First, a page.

Chef's Corner

Wine Musings: Rosé Wines of Summer

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There was a time in the wine trade when Rosé was “a dirty word.” Why? Because French Rosés were poor in quality, infrequently made, even more infrequently exported to America and out of fashion by consumers. It was a classic: which came first, the chicken or the egg enigma. Were Rosés poor because no one drank them? Or did no one drink them because they were so poor?

This conundrum notwithstanding - gradually there has been a turnaround. Today, Rosés are definitely in vogue and of delightful and often of very great, quality!  Plus, with popularity and audience came variety. With an abundance of Rosés now available not only from Provence, but from all over France, Europe, the Americas and the world, this summer treat is definitely here to stay. (A great selection of summer Rosés is now available on line at morrellwine.com.)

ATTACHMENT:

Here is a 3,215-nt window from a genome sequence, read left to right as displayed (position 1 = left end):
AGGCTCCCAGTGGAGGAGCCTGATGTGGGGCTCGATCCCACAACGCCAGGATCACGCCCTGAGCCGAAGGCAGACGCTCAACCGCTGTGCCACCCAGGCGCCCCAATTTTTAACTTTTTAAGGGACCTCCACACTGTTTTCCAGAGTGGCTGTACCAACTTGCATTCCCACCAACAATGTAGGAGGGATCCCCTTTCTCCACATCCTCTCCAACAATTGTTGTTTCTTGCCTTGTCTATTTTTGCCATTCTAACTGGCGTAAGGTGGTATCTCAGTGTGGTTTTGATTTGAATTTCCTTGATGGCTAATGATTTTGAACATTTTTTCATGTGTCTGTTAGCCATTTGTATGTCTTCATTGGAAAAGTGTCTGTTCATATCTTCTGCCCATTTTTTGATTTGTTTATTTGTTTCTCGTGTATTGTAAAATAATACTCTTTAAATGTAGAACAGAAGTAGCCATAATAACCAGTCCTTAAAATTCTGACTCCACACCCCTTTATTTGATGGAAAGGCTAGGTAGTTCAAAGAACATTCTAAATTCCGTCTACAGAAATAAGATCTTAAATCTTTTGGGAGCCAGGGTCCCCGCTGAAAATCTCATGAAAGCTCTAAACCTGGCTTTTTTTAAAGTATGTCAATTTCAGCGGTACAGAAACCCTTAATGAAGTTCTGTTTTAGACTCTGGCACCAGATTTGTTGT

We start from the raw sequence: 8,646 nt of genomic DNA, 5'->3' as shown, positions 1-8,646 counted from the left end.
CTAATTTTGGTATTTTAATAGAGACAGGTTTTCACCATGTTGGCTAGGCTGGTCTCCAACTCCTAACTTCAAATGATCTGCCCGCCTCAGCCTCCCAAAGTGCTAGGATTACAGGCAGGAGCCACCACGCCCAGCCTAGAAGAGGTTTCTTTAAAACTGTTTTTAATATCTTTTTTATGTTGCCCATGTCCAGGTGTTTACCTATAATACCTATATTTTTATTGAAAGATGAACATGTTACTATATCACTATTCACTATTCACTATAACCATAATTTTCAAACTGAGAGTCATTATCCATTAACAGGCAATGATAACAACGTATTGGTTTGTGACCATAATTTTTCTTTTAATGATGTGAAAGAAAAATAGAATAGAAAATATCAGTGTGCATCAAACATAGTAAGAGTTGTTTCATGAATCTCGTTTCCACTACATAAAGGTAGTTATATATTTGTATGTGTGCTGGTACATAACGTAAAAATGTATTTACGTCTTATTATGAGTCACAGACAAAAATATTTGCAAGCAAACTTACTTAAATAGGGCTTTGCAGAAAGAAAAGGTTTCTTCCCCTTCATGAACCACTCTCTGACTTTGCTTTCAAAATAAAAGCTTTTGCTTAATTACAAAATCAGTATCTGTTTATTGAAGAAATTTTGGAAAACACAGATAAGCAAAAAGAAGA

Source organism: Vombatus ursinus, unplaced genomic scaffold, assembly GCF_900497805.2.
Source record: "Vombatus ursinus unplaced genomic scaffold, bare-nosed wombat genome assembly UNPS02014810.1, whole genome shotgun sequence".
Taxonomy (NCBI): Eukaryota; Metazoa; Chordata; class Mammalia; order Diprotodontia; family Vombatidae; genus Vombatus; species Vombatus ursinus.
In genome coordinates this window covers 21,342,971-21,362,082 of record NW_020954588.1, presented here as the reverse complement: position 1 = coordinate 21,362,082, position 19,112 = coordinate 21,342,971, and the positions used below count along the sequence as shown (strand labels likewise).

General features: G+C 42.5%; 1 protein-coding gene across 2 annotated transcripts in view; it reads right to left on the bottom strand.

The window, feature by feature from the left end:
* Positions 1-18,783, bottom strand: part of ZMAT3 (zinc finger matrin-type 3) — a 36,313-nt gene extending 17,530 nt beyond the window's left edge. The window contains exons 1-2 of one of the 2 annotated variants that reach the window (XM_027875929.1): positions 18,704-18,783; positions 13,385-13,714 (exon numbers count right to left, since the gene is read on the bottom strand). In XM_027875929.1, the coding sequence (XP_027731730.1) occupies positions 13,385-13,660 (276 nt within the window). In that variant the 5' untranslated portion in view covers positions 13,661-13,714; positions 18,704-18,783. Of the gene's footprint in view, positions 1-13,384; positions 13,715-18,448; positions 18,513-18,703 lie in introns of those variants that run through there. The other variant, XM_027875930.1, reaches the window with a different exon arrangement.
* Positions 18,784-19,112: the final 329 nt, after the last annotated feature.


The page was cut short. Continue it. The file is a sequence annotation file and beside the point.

Two of my personal favorites are a fragrant Marsannay (Pinot Noir) Rosé from Domaine Collotte in Burgundy at $18.95 which I plan to serve with each of my next servings of dcuisine Lobster and Corn Chowder, Butternut Squash Bisque and Spicy Thai Chicken with Coconut and Lemongrass. Two other dcuisine entrees that are well complemented by Rosés are our Seafood Cioppino and Yucatan Chicken.

Spanning the color range from pale to deep red rosé, dry but fruity is today’s most popular flavor profile for Rosés, with French Provencal Rosés still leading the way. However, Pinot Noir, Malbec, Merlot, Grenache, Syrah, Cabernet Franc, Cabernet Sauvignon, Sangiovese and Tempranillo varietals, among many others, all lend their aromatic scents and delicious flavor profiles to the possibility of superb Rosé production. As all Rosés are best consumed young, they provide excellent cash flow in what otherwise is a very capital intense wine industry. As most all Rosés are reasonably priced, from as little as $8.99, to the top-of the-line at $49.95, the Rosés of summer await you.

Postscript:  French Champagne as well as sparkling wines from Northern California and Burgundy are also made as Rosés, almost always from the Pinot Noir varietal.

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